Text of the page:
10,000 B.C. (2008)

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Released:  Friday, March 7, 2008  
Length:  109 minutes
Studio: Warner Bros.
Genre: Action/Adventure
Rating: 10,000 B.C. is rated PG-13 by the Motion Picture Association of AmericaSome material may be inappropriate for children under 13.


10,000 B.C. © Warner Bros.. All Rights Reserved.

From director Roland Emmerich comes a sweeping odyssey into a mythical age of prophesies and gods, when spirits rule the land and mighty mammoths shake the earth. In a remote mountain tribe, the young hunter, D'Leh (Steven Strait), has found his heart's passion - the beautiful Evolet (Camilla Belle). When a band of mysterious warlords raid his village and kidnap Evolet, D'Leh is forced to lead a small group of hunters to pursue the warlords to the end of the world to save her. Driven by destiny, the unlikely band of warriors must battle saber-tooth tigers and prehistoric predators and, at their heroic journey's end, they uncover a Lost Civilization. Their ultimate fate lies in an empire beyond imagination, where great pyramids reach into the skies. Here they will take their stand against a powerful god who has brutally enslaved their people.

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10,000 B.C. Theatrical Review

Roland Emmerich knows how to make a big film, I'll give him that. 10,000 clocks in at almost 1.3 million dollars per minute for its entire 109 minutes (this isn't absurd: Comparatively Pirates of the Caribbean 3 was 1.7). He gets his money's worth. On the screen, the stone age never looked so good.

The story is simple: a tribe in the upper mountains hunt the noble tusked-snuffleupagus which comes in great CGI herds across the valley. One day "Old Mother" (a mud-covered Mona Hammond) has a vision that 4-legged demons (guys on horseback) will come and steal their warriors and some women! D'Leh (Steven Strait--Emmerich wanted to cast relative unknowns) is in love with neolithic hottie Evolet (Camilla Belle) and when she gets snatched he leads a small group on what Joseph Campell's called "the hero's journey"--basically about an hour and a half of chasing her down across the whole freaking world.

What he finds is Evil Egyptians (Arabs were bad way back then?) who might or might not be from Atlantis (they do, alas, lack the Star Gate) and he leads a rebellion. To say that the story is basic, moderately cliched, and littered with racial stereotypes does not begin to describe it. There is swelling-music-cues for the important speeches. There is friends-with-animal scenes (with thunder and lightning). There are noble black warrior desert tribesmen (who need 1 white guy to lead them? Seems so ...). And so on. There's lots of prophecies. There are signs from the heavens.

This could've been made in the 60's if not for the CGI special effects (interestingly, to cut rendering time, the director asked the CG shop to cut "half the hair" and decided the animals all looked the same anyway--they do, indeed, for the most part, look pretty good). The intense lack of any kind of historical accuracy (from the building structures to the crop seeds characters are given) is pretty blistering--but if you didn't know that going in, well, there's really no excuse.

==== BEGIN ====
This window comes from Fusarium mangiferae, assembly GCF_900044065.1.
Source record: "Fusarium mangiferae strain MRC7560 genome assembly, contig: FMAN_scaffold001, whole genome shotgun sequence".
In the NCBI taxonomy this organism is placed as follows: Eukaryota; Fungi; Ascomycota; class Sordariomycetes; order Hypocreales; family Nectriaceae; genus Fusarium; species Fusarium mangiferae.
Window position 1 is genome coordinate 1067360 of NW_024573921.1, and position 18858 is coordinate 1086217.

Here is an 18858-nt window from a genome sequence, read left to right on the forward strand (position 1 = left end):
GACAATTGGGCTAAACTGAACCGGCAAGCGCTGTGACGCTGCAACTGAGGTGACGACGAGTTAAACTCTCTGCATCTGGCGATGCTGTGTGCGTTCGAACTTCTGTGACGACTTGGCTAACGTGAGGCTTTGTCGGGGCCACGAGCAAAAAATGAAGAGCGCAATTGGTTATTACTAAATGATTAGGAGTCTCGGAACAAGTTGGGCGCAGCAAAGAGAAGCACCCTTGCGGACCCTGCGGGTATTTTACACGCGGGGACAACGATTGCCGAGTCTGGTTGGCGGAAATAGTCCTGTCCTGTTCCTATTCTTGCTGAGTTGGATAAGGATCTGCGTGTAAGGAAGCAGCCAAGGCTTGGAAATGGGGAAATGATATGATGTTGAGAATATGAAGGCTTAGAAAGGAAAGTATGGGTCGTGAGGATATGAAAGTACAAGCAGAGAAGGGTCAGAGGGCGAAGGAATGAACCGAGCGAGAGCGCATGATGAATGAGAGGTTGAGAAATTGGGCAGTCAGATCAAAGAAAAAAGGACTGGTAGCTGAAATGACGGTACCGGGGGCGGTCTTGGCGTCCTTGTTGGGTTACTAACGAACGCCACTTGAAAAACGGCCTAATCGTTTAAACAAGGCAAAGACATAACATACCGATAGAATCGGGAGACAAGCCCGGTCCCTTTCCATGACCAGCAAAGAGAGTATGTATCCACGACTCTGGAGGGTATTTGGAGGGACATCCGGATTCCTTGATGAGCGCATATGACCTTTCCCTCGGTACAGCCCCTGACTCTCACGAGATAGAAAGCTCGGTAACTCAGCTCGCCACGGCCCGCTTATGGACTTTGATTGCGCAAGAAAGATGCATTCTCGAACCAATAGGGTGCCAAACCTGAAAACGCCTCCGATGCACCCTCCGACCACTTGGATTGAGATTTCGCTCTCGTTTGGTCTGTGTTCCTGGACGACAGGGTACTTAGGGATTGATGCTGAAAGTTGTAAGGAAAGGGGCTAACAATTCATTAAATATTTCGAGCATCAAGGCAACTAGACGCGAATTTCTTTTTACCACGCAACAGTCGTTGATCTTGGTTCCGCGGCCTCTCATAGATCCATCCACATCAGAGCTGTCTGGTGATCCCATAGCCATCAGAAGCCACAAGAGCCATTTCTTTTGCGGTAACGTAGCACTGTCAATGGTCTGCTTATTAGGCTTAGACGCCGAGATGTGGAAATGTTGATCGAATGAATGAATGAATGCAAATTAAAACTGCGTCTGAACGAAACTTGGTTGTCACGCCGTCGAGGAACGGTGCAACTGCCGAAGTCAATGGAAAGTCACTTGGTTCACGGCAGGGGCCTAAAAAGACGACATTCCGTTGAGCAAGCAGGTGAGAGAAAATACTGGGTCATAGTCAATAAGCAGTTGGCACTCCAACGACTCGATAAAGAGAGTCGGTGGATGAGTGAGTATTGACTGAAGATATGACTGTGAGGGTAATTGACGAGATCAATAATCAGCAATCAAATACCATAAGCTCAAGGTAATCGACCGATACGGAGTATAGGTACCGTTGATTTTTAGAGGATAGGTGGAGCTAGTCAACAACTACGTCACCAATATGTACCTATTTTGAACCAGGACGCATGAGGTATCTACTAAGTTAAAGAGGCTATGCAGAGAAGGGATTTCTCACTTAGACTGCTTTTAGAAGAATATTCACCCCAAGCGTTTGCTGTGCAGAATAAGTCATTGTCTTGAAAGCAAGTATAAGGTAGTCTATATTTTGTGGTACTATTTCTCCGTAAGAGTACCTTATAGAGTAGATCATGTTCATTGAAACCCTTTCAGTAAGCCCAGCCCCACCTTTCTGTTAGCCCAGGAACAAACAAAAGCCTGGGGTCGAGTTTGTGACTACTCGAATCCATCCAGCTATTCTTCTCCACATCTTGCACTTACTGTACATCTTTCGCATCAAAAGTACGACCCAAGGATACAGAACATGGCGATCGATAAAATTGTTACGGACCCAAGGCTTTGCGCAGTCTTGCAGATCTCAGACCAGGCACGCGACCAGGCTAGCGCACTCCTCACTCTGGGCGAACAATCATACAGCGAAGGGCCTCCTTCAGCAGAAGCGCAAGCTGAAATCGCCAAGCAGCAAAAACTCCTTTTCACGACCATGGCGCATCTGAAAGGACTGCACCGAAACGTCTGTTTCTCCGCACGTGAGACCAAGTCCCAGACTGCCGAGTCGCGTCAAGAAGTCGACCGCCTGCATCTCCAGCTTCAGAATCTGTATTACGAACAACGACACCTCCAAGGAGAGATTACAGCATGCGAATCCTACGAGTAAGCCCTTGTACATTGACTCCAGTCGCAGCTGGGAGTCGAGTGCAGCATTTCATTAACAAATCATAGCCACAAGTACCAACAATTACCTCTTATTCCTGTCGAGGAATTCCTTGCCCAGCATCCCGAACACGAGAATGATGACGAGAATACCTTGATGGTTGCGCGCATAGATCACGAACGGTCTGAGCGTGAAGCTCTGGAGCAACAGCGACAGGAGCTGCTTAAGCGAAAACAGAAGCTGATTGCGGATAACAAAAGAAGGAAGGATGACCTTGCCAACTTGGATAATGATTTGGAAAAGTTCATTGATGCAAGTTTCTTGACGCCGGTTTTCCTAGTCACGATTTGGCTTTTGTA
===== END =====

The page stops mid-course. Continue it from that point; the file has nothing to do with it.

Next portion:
The film, despite being 're-tread Hollywood crap' and having some unsavory stereotypical overtones (the one-white-guy leader is the only guy to discover astro-navigation in the desert?) is moderately good spirited and, if you're in the mood, it could be even fun if you forgive some draggy bits.

This is primarily because it is visually striking. The money-shots are worth every penny paid. Movies are getting better at showing us realistic aerial views of teeming ancient cities. They're good at showing us monsters that get more and more convincing with every year (I'm not sure what happened to I Am Legend). The decision to cast unknowns instead of name-brand actors may have actually helped here. Given the material, I suppose they do as reasonable a job as anyone could. The badguys with their gold jewelry and purple robes and so on are actually fantastic looking. The movie creates a wonderful sense of menace and majesty with visuals alone.

So thanks to its looks, like a frat-boy* choosing a date, I shall not gig 10,000 BC for being overly filled with what, today, we'd call "The Stupid." I do, however, have some problems with what I think are a few key narrative missteps. The biggest one is that twice in the film a bad-guy who's down--but is not properly served with the coup de grâce, comes back to kill a major character. I have a corollary issue with someone being Hollywood-saved who, narratively probably shouldn't have been. I have a problem with slow-mo scenes of lovers running to each other's arms with cue-music that something will happen.

I think that it's unfortunate that Emmerich's vision seems to be to make the perfectly stereotypical Hollywood blockbuster instead of making a hot-looking expensive movie that could become a blockbuster. 10,000 BC views like corporate-engineered boy-bands sound: it seems like an effort in audience manipulation. Oh it's done well enough but the craftsmanship isn't any more than skin deep.


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